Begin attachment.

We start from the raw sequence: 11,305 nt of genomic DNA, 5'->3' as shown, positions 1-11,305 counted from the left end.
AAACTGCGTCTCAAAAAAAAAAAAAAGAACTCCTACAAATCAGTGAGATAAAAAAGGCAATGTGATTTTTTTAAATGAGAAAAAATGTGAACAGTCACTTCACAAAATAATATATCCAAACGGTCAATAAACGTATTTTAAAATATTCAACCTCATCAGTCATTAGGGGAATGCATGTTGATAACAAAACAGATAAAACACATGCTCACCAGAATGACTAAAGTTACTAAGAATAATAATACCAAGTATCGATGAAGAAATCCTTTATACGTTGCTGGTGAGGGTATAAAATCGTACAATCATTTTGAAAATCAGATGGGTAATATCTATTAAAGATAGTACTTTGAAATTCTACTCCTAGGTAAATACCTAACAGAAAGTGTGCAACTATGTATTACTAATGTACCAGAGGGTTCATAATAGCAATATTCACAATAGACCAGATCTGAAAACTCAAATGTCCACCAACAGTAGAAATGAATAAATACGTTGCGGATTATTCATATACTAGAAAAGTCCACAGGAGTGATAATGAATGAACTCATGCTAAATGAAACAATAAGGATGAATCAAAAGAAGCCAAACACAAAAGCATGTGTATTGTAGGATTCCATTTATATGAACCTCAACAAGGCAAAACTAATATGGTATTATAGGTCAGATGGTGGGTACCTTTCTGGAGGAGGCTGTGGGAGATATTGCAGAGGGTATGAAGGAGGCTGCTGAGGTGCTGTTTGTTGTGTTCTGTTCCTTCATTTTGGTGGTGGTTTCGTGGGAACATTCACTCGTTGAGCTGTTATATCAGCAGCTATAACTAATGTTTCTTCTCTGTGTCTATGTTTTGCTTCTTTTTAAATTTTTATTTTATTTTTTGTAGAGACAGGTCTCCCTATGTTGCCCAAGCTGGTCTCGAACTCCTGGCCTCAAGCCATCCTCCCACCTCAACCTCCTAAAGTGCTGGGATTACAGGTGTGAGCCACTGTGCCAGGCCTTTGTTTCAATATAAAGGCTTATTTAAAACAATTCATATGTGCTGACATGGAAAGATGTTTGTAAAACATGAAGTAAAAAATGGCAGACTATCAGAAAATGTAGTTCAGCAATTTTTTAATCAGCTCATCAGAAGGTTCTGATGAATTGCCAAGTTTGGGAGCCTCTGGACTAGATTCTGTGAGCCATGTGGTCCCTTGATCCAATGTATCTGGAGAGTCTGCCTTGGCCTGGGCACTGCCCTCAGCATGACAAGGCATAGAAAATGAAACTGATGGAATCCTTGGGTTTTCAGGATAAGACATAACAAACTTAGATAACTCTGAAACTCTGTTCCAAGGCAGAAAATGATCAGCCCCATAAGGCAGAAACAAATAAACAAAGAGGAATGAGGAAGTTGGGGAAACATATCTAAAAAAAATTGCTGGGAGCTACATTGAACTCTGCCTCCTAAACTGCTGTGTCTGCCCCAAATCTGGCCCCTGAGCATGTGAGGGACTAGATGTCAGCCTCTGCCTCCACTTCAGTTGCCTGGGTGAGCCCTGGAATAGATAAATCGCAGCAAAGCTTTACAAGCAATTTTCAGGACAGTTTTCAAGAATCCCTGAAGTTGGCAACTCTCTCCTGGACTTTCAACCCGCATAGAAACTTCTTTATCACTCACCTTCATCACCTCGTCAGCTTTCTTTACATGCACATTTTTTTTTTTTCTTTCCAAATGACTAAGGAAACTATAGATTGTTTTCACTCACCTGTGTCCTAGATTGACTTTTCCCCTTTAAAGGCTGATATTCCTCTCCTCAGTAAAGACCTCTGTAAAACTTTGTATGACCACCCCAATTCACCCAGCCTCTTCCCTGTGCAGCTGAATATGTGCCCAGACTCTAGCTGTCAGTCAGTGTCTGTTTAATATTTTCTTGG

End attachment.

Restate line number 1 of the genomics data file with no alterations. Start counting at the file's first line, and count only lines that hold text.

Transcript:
We start from the raw sequence: 11,305 nt of genomic DNA, 5'->3' as shown, positions 1-11,305 counted from the left end.